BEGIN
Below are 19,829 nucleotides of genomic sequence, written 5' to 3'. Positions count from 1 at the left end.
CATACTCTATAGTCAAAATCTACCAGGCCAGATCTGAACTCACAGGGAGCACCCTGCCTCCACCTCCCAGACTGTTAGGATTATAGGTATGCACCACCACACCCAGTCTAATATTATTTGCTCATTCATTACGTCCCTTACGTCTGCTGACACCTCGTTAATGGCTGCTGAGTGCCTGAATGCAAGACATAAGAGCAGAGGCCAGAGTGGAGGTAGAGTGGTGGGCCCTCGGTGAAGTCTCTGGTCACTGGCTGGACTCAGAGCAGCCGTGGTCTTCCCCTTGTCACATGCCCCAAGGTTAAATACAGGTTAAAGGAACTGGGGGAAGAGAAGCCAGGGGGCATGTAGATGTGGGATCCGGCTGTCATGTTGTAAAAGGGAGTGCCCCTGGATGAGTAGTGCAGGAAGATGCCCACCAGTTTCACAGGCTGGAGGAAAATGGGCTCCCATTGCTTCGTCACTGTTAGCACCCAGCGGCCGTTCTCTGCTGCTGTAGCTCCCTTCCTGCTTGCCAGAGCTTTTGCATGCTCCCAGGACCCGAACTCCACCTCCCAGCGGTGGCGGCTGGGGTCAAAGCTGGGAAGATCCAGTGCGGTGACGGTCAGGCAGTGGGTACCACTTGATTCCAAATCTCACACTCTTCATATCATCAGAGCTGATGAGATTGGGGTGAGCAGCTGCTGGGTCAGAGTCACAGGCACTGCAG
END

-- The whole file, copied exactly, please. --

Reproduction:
Below are 19,829 nucleotides of genomic sequence, written 5' to 3'. Positions count from 1 at the left end.
CATACTCTATAGTCAAAATCTACCAGGCCAGATCTGAACTCACAGGGAGCACCCTGCCTCCACCTCCCAGACTGTTAGGATTATAGGTATGCACCACCACACCCAGTCTAATATTATTTGCTCATTCATTACGTCCCTTACGTCTGCTGACACCTCGTTAATGGCTGCTGAGTGCCTGAATGCAAGACATAAGAGCAGAGGCCAGAGTGGAGGTAGAGTGGTGGGCCCTCGGTGAAGTCTCTGGTCACTGGCTGGACTCAGAGCAGCCGTGGTCTTCCCCTTGTCACATGCCCCAAGGTTAAATACAGGTTAAAGGAACTGGGGGAAGAGAAGCCAGGGGGCATGTAGATGTGGGATCCGGCTGTCATGTTGTAAAAGGGAGTGCCCCTGGATGAGTAGTGCAGGAAGATGCCCACCAGTTTCACAGGCTGGAGGAAAATGGGCTCCCATTGCTTCGTCACTGTTAGCACCCAGCGGCCGTTCTCTGCTGCTGTAGCTCCCTTCCTGCTTGCCAGAGCTTTTGCATGCTCCCAGGACCCGAACTCCACCTCCCAGCGGTGGCGGCTGGGGTCAAAGCTGGGAAGATCCAGTGCGGTGACGGTCAGGCAGTGGGTACCACTTGATTCCAAATCTCACACTCTTCATATCATCAGAGCTGATGAGATTGGGGTGAGCAGCTGCTGGGTCAGAGTCACAGGCACTGCAG